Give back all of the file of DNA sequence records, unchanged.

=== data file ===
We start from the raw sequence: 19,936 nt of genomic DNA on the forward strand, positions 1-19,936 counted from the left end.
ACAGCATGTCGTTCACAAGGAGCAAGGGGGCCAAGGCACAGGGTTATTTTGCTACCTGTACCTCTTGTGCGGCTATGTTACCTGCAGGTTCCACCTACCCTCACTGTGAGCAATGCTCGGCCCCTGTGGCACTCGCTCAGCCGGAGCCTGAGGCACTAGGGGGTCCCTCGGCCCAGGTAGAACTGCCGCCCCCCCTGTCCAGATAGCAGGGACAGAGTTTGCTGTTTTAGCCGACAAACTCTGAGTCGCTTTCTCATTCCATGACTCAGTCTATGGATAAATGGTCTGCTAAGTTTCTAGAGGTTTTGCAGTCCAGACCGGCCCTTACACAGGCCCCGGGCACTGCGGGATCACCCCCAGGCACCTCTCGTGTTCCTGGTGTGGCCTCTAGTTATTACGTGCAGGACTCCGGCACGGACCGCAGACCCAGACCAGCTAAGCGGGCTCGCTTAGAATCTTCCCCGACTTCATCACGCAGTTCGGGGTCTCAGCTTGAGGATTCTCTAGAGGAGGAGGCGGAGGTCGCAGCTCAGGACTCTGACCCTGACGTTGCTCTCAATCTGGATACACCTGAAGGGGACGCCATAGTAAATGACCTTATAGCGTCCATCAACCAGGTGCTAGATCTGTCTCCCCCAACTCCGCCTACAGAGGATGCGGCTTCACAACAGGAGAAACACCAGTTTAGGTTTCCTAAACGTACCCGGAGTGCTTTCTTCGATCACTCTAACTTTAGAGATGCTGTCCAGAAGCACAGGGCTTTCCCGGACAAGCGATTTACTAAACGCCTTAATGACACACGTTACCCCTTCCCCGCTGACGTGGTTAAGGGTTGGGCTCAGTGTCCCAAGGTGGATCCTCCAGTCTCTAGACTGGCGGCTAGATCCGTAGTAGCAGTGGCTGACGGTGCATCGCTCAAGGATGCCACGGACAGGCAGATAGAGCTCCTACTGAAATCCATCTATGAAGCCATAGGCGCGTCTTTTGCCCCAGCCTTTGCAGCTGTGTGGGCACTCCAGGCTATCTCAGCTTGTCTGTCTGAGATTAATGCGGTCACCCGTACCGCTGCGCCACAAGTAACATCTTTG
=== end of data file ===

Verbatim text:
We start from the raw sequence: 19,936 nt of genomic DNA on the forward strand, positions 1-19,936 counted from the left end.
ACAGCATGTCGTTCACAAGGAGCAAGGGGGCCAAGGCACAGGGTTATTTTGCTACCTGTACCTCTTGTGCGGCTATGTTACCTGCAGGTTCCACCTACCCTCACTGTGAGCAATGCTCGGCCCCTGTGGCACTCGCTCAGCCGGAGCCTGAGGCACTAGGGGGTCCCTCGGCCCAGGTAGAACTGCCGCCCCCCCTGTCCAGATAGCAGGGACAGAGTTTGCTGTTTTAGCCGACAAACTCTGAGTCGCTTTCTCATTCCATGACTCAGTCTATGGATAAATGGTCTGCTAAGTTTCTAGAGGTTTTGCAGTCCAGACCGGCCCTTACACAGGCCCCGGGCACTGCGGGATCACCCCCAGGCACCTCTCGTGTTCCTGGTGTGGCCTCTAGTTATTACGTGCAGGACTCCGGCACGGACCGCAGACCCAGACCAGCTAAGCGGGCTCGCTTAGAATCTTCCCCGACTTCATCACGCAGTTCGGGGTCTCAGCTTGAGGATTCTCTAGAGGAGGAGGCGGAGGTCGCAGCTCAGGACTCTGACCCTGACGTTGCTCTCAATCTGGATACACCTGAAGGGGACGCCATAGTAAATGACCTTATAGCGTCCATCAACCAGGTGCTAGATCTGTCTCCCCCAACTCCGCCTACAGAGGATGCGGCTTCACAACAGGAGAAACACCAGTTTAGGTTTCCTAAACGTACCCGGAGTGCTTTCTTCGATCACTCTAACTTTAGAGATGCTGTCCAGAAGCACAGGGCTTTCCCGGACAAGCGATTTACTAAACGCCTTAATGACACACGTTACCCCTTCCCCGCTGACGTGGTTAAGGGTTGGGCTCAGTGTCCCAAGGTGGATCCTCCAGTCTCTAGACTGGCGGCTAGATCCGTAGTAGCAGTGGCTGACGGTGCATCGCTCAAGGATGCCACGGACAGGCAGATAGAGCTCCTACTGAAATCCATCTATGAAGCCATAGGCGCGTCTTTTGCCCCAGCCTTTGCAGCTGTGTGGGCACTCCAGGCTATCTCAGCTTGTCTGTCTGAGATTAATGCGGTCACCCGTACCGCTGCGCCACAAGTAACATCTTTG